I think for the price of a new tiny home you can probably just build a regular cabin and put a full size wood stove in it.
>>2504519LOFL, calls other people autistic for taking words at face value and not inferring his own personal spin that's impossible to decipher from context->When people use "need" in such a context they are not likening it to something like food or water.-then tosses out the same word again->I have lived in my house for 12 years now, you just don't buy things you don't need and don't keep things you don't need.Nobody said anything about virtue signallers likening a "need" for "so much space" to something like food and water, those are ACTUAL NECESSITIES, dumbass.The people in question use that term to liken a perfectly normal desire for more than a bare minimum dwelling space to an addiction or compulsion or a selfish indulgence rooted in poor character or inferior emotional development.As in "nobody *needs* to drink alcohol"...it's a negative character judgements against people who make that choice.You can't help yourself and go right ahead and do the same thing by telling people who find YOUR personal preference and size standard unsuitable for their own lifestyle that the *real* issue is that they buy and keep things they don"t "need".Bottom line is that there's no point or legitimate purpose to making the statement-> I do not understand why people need so much spaceunless the purpose was to declare that you aren't too bright and lack empathy, in which case mission accomplished.
>>2504377>Are they a meme?Kinda.Firstly, tiny homes conceptually has its own pros and cons. Small space usually means lower utility- and some places tax-bills, but having less space means less room for stuff. Built-in furniture is the norm in tiny-homes which saves space but makes rearranging furniture akin to moving walls. So on and so forth.If you're ok with the inherent tradeoffs, your locality allows for a tiny home, and especially if you build it yourself, it can be awesome for a single or young couple and relatively cheap.The meme part comes when you make it a trailer. Making it a trailer cause you want to travel is fine, thats what trailers are made for. Making it a trailer despite intending to be stationary just to skirt regulations or taxes is setting yourself up for either never expanding or getting a fucking by the long dick of the law when you do.A tiny home built as a house can be expanded in time to meet new needs as time goes on, its like expanding a normal house but smaller. Expanding a tiny home built as a trailer is severely limited by legal limits for trailer height, width and weight. Because if you make your home a trailer to avoid building permits, then park it and eventually add a new room or a new storey which makes it road-illegal and essentially a stationary building, local government inspector can pop by and go 'Can't move legally makes it a building now, one illegally built without permit at that. Heres a fine, a tax bill and an order to tear it down or get more fines'. This literally happened to a friend of mine.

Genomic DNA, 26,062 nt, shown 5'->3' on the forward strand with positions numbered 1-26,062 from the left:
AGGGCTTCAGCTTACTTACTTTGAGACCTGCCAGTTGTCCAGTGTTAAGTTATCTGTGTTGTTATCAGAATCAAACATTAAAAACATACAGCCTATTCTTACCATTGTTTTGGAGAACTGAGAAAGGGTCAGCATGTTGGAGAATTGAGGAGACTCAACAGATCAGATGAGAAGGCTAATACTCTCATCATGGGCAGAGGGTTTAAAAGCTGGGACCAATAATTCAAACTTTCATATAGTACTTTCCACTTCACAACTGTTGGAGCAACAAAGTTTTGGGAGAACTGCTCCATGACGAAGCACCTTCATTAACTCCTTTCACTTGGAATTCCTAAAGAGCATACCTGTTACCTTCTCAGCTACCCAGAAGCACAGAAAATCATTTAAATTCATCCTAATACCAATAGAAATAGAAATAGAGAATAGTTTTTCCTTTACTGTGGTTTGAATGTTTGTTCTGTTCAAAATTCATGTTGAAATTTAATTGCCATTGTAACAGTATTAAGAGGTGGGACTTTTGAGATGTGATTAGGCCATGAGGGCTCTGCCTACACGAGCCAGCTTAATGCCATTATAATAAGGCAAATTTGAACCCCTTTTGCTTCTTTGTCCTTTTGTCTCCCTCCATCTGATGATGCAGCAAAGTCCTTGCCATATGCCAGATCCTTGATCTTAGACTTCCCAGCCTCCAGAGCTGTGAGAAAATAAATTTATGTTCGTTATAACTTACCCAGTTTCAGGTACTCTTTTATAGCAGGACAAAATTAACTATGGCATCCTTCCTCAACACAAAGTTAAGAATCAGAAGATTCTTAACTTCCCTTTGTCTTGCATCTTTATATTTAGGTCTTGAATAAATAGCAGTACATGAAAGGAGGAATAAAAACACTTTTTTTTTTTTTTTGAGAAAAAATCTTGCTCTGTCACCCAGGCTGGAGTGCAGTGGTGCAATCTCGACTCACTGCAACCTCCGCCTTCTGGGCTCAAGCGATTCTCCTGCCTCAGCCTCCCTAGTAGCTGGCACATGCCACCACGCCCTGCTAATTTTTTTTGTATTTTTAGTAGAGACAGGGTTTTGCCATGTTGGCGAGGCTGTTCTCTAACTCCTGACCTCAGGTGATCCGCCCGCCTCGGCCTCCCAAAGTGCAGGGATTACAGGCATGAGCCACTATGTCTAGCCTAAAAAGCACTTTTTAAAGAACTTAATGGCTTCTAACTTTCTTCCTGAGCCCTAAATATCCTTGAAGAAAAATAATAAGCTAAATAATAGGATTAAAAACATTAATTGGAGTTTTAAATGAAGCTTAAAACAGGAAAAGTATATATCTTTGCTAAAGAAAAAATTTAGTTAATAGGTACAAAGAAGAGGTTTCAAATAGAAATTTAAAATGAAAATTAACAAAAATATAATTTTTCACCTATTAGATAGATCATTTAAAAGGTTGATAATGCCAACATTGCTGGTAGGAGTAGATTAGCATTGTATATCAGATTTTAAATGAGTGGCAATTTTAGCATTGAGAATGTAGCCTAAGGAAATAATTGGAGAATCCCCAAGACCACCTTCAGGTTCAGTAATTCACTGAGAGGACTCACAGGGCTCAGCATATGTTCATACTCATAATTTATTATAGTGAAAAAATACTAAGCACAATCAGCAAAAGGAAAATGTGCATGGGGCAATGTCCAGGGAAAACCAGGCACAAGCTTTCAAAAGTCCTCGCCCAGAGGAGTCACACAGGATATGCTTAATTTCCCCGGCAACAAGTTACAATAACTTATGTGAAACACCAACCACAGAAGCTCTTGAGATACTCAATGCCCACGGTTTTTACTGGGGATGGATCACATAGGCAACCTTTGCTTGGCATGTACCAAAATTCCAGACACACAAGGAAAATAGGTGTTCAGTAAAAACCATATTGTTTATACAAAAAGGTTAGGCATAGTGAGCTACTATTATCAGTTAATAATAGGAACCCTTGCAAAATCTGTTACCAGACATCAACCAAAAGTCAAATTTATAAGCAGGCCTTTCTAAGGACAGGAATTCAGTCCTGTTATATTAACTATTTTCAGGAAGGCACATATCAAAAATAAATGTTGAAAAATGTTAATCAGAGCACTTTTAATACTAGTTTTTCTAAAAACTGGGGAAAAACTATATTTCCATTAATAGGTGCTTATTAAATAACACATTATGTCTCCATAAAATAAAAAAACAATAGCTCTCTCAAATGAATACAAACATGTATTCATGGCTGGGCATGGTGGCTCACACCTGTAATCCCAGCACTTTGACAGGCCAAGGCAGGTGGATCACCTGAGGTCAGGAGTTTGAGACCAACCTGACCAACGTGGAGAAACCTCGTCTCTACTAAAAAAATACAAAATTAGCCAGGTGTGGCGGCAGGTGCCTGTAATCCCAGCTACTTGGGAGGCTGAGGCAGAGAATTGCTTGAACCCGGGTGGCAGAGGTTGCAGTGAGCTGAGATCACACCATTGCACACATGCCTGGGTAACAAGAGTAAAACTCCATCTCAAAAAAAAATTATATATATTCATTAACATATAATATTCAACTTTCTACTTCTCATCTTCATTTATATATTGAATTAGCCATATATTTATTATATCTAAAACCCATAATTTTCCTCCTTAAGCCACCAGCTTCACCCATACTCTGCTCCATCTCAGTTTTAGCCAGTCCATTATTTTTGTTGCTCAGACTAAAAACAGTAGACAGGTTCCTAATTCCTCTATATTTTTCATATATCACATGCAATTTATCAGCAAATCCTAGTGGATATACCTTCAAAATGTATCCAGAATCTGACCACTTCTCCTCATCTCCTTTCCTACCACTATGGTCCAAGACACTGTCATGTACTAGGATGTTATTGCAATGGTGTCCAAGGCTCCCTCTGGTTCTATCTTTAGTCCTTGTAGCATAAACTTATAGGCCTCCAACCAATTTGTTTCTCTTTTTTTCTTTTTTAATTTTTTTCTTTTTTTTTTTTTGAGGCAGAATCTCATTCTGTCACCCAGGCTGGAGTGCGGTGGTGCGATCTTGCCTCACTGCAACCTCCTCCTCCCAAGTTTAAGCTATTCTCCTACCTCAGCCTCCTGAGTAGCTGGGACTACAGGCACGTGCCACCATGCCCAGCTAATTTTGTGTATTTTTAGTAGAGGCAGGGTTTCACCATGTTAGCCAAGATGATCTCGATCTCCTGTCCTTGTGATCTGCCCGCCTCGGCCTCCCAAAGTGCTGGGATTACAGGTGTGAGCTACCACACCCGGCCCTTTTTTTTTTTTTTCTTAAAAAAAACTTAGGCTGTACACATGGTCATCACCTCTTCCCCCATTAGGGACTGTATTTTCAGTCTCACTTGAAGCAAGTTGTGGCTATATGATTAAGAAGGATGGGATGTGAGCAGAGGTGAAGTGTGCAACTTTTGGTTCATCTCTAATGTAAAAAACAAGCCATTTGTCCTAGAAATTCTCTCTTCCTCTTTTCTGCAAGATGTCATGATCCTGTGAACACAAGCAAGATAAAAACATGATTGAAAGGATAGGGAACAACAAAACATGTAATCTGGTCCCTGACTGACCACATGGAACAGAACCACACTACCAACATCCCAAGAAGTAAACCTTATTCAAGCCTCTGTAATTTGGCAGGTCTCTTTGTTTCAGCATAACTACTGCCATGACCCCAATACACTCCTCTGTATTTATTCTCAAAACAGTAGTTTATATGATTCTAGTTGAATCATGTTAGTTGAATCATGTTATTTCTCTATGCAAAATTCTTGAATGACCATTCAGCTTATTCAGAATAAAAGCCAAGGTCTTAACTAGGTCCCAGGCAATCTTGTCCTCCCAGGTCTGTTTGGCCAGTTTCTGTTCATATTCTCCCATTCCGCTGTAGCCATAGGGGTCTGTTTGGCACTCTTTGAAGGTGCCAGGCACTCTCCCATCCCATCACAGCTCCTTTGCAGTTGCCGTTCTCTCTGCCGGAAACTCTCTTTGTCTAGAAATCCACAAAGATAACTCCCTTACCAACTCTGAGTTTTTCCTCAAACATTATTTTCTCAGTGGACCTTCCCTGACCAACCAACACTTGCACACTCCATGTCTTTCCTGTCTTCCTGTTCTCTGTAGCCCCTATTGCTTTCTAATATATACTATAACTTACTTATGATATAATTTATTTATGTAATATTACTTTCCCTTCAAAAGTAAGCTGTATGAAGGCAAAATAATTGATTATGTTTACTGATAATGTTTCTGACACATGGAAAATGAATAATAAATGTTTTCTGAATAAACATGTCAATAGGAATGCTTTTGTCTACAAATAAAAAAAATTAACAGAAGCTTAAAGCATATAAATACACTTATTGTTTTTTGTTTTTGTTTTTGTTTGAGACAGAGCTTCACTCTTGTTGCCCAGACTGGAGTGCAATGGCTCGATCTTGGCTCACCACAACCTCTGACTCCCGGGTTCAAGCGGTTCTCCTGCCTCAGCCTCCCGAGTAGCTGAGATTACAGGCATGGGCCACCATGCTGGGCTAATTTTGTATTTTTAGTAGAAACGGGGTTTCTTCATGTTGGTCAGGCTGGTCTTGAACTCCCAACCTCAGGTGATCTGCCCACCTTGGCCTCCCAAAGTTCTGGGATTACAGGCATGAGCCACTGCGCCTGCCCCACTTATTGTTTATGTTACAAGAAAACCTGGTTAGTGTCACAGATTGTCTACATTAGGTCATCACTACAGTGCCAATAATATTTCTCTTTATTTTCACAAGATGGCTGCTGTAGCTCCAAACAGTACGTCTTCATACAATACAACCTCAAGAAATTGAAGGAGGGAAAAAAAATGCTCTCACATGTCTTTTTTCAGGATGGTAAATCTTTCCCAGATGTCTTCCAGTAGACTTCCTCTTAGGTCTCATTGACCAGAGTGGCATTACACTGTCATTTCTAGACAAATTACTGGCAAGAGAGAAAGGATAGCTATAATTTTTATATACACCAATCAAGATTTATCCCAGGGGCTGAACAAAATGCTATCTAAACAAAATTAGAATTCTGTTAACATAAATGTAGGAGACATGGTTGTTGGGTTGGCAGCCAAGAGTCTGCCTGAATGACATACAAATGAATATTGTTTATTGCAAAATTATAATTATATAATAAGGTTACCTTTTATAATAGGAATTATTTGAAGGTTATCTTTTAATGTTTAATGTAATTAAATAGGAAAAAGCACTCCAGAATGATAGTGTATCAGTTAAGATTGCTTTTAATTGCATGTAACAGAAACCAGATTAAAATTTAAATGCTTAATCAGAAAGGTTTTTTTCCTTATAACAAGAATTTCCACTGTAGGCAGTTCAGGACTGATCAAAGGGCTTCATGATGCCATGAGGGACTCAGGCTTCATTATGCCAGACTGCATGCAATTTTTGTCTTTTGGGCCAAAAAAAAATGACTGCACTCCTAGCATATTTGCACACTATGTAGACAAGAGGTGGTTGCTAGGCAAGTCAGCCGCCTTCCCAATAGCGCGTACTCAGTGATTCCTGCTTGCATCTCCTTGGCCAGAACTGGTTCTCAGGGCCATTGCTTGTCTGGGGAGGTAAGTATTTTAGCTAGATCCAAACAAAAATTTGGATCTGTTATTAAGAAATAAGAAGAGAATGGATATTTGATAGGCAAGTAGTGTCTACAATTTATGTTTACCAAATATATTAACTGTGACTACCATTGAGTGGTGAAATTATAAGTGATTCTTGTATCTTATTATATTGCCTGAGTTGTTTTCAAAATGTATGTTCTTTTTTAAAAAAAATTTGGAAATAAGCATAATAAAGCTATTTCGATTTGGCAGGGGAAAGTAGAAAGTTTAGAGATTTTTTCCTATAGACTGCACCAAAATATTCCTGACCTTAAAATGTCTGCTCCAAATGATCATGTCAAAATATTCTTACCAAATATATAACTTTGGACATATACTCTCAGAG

>>2504400I used to live in a trailer bro, I get it, you're poor.>guest cottageYeah you're poor and live with parents. Once you're older and have your own place you'll realize a more reasonable but modest 1,200 sqft and the ability to shower for more than 5 mimutes is a blessing. I couldn't imagine submitting myself to that again unless I'm on a short vacation.
>>2504601Well, when I want to expand, maybe I'll just build several tiny homes on trailers, then connect them all with clear hard plastic tubing. My own little hamster cage setup. What now tax man?
>>2504535that looks so fucking ugly bro wtf
>>2504601Given how tiny homes usually use the same materials as a regular house, their weight for the size is insane.
>>2504377Stayed in one for a couple nights, had a blast. That being said I couldn't imagine living in one with another person or a dog or anything like that. You'd be in each other's faces night and day.
>>2504377Yes. They arent legal in places that the "tiny home" meme is popular. The only way it would work for a while is if you had a place to put in at someone else's property that already had power and water. Most are built like shit and heavy as fuck and cant be moved. You would be way better off living in a camper. Its already set up to be lived in and to work off extension cords and a garden hose. Easily movable and somebody might actually want to buy it when youre done using it. Its also less embarassing to live in IMO. Tiny homes are just a cope for city dwelling leftist hipsters that love the government and jewish banks but want to skirt both because they think theyre special.
>>2504663a lot of that depends on location/ climate and lifestyle...if you're active and in a decent climate with room around you you dont spend that much time actually *in* your box...I did in a 90 sq ft RV with a wife and 75 lb dog and we all loved it, but we mostly just slept inside and it was in a place that rarely rains and never snows...we had a huge awning room and between working and doing other stuff it was fine, plus I customized the interior for that use, which is one benefit the custom tiny homes on wheels do have over RVs with generic interiors.Had we been retired orcworking at home and in a remote area with snow and rain or where we couldnt thow everything open and have that screen room it would have been miserable.
>>2504593Sorry for calling you autistic, I see now you are just on the dim side. >>2504619Nah, bought my house when I was 20 and I am pretty much able to retire now at 32, will probably do that in the next year or two. The house which this was the guest cottage for burned down so it was pretty much sold as a vacant lot. If I ever need more space than I will put on an addition.